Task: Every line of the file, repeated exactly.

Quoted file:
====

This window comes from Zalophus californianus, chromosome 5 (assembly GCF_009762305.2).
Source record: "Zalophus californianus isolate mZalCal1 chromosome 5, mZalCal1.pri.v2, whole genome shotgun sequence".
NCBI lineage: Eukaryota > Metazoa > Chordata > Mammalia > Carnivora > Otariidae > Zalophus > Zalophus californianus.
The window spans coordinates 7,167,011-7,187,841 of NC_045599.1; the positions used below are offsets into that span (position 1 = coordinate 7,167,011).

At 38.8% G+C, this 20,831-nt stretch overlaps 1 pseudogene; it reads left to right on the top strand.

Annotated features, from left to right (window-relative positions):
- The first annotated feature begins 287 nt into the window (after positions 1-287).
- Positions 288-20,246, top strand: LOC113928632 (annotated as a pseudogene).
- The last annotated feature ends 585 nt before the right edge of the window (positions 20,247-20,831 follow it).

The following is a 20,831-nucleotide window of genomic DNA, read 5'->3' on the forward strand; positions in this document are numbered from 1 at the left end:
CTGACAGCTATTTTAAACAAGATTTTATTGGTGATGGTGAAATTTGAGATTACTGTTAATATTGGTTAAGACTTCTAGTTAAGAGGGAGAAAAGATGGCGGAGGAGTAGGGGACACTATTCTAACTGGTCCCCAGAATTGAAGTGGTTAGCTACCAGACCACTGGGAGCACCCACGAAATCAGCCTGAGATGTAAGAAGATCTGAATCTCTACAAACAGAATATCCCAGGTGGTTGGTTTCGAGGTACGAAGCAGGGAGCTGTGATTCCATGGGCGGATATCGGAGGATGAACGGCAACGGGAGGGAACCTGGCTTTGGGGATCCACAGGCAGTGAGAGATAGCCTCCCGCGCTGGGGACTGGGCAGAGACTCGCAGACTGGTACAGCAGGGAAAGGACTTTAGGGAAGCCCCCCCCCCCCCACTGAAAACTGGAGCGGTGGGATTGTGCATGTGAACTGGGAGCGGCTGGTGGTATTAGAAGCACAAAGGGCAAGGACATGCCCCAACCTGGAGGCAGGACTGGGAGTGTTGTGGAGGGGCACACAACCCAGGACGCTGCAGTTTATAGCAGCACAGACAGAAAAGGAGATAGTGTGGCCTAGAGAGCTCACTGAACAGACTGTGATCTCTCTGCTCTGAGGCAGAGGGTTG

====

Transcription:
This window comes from Zalophus californianus, chromosome 5 (assembly GCF_009762305.2).
Source record: "Zalophus californianus isolate mZalCal1 chromosome 5, mZalCal1.pri.v2, whole genome shotgun sequence".
NCBI lineage: Eukaryota > Metazoa > Chordata > Mammalia > Carnivora > Otariidae > Zalophus > Zalophus californianus.
The window spans coordinates 7,167,011-7,187,841 of NC_045599.1; the positions used below are offsets into that span (position 1 = coordinate 7,167,011).

At 38.8% G+C, this 20,831-nt stretch overlaps 1 pseudogene; it reads left to right on the top strand.

Annotated features, from left to right (window-relative positions):
- The first annotated feature begins 287 nt into the window (after positions 1-287).
- Positions 288-20,246, top strand: LOC113928632 (annotated as a pseudogene).
- The last annotated feature ends 585 nt before the right edge of the window (positions 20,247-20,831 follow it).

The following is a 20,831-nucleotide window of genomic DNA, read 5'->3' on the forward strand; positions in this document are numbered from 1 at the left end:
CTGACAGCTATTTTAAACAAGATTTTATTGGTGATGGTGAAATTTGAGATTACTGTTAATATTGGTTAAGACTTCTAGTTAAGAGGGAGAAAAGATGGCGGAGGAGTAGGGGACACTATTCTAACTGGTCCCCAGAATTGAAGTGGTTAGCTACCAGACCACTGGGAGCACCCACGAAATCAGCCTGAGATGTAAGAAGATCTGAATCTCTACAAACAGAATATCCCAGGTGGTTGGTTTCGAGGTACGAAGCAGGGAGCTGTGATTCCATGGGCGGATATCGGAGGATGAACGGCAACGGGAGGGAACCTGGCTTTGGGGATCCACAGGCAGTGAGAGATAGCCTCCCGCGCTGGGGACTGGGCAGAGACTCGCAGACTGGTACAGCAGGGAAAGGACTTTAGGGAAGCCCCCCCCCCCCCACTGAAAACTGGAGCGGTGGGATTGTGCATGTGAACTGGGAGCGGCTGGTGGTATTAGAAGCACAAAGGGCAAGGACATGCCCCAACCTGGAGGCAGGACTGGGAGTGTTGTGGAGGGGCACACAACCCAGGACGCTGCAGTTTATAGCAGCACAGACAGAAAAGGAGATAGTGTGGCCTAGAGAGCTCACTGAACAGACTGTGATCTCTCTGCTCTGAGGCAGAGGGTTG